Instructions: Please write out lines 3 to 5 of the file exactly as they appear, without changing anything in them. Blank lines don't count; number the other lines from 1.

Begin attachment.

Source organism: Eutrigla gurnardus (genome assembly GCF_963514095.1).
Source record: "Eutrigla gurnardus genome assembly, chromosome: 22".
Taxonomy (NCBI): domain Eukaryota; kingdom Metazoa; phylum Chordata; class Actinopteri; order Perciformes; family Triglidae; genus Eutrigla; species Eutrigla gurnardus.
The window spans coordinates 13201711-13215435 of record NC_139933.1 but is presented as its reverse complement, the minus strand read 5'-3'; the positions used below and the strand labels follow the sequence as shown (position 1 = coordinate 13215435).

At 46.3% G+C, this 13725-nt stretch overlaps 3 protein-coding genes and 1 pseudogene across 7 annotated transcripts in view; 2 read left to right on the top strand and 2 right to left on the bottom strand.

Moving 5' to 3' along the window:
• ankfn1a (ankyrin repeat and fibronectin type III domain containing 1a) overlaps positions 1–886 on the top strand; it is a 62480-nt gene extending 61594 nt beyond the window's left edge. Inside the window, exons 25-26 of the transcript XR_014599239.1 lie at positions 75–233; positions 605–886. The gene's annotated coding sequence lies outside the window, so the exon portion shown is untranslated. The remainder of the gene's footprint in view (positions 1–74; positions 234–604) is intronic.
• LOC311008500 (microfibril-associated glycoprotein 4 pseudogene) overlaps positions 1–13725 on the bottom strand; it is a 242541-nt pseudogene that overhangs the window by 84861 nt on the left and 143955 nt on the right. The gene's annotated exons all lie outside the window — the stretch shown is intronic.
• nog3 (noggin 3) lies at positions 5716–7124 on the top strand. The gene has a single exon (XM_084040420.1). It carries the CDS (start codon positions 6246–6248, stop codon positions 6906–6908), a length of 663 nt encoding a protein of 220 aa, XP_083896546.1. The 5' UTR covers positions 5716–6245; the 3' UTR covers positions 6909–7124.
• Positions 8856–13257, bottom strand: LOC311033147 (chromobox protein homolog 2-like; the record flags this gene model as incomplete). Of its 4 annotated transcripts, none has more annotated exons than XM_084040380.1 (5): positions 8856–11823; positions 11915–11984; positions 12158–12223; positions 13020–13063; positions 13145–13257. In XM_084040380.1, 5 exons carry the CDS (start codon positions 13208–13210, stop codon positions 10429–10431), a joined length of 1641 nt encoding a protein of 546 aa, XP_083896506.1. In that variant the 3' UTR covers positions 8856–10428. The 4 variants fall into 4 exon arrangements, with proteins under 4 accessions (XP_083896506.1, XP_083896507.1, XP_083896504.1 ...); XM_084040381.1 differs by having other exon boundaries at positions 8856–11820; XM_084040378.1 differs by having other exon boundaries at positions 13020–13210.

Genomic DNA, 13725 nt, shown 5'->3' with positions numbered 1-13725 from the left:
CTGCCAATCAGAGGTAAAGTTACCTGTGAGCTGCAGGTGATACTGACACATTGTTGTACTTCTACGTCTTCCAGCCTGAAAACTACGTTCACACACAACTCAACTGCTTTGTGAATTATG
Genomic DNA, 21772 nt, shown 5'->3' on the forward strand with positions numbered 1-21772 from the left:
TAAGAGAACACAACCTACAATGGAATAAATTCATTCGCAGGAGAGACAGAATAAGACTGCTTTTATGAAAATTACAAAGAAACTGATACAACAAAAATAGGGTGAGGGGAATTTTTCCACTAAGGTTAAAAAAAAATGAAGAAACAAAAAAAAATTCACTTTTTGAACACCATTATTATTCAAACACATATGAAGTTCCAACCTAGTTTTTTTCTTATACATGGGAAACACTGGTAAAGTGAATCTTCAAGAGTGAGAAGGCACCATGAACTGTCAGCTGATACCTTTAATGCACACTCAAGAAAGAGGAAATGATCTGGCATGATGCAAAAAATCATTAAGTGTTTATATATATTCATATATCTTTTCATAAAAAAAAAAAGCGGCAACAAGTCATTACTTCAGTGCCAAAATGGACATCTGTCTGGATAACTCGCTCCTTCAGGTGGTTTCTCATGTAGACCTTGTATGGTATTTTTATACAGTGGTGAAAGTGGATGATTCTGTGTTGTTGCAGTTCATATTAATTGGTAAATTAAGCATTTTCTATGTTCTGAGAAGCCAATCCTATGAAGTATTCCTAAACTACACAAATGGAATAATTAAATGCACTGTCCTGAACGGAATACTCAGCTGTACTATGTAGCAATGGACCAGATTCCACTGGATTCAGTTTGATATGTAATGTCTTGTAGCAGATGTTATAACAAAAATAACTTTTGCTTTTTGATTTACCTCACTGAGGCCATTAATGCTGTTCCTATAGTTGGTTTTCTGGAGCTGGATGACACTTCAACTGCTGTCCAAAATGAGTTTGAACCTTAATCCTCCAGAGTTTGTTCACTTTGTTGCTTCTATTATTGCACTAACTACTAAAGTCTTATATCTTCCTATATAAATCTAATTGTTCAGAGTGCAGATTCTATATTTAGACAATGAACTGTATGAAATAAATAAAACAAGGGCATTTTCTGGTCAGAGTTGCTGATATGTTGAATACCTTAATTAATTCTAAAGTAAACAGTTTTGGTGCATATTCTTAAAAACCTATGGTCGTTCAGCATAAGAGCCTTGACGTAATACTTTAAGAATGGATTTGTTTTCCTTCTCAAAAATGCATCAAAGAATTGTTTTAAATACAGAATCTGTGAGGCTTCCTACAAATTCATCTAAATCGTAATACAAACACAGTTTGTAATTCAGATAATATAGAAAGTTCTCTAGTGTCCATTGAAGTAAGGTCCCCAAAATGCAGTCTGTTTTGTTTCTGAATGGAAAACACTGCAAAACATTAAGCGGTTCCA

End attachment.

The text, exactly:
Taxonomy (NCBI): domain Eukaryota; kingdom Metazoa; phylum Chordata; class Actinopteri; order Perciformes; family Triglidae; genus Eutrigla; species Eutrigla gurnardus.
The window spans coordinates 13201711-13215435 of record NC_139933.1 but is presented as its reverse complement, the minus strand read 5'-3'; the positions used below and the strand labels follow the sequence as shown (position 1 = coordinate 13215435).

At 46.3% G+C, this 13725-nt stretch overlaps 3 protein-coding genes and 1 pseudogene across 7 annotated transcripts in view; 2 read left to right on the top strand and 2 right to left on the bottom strand.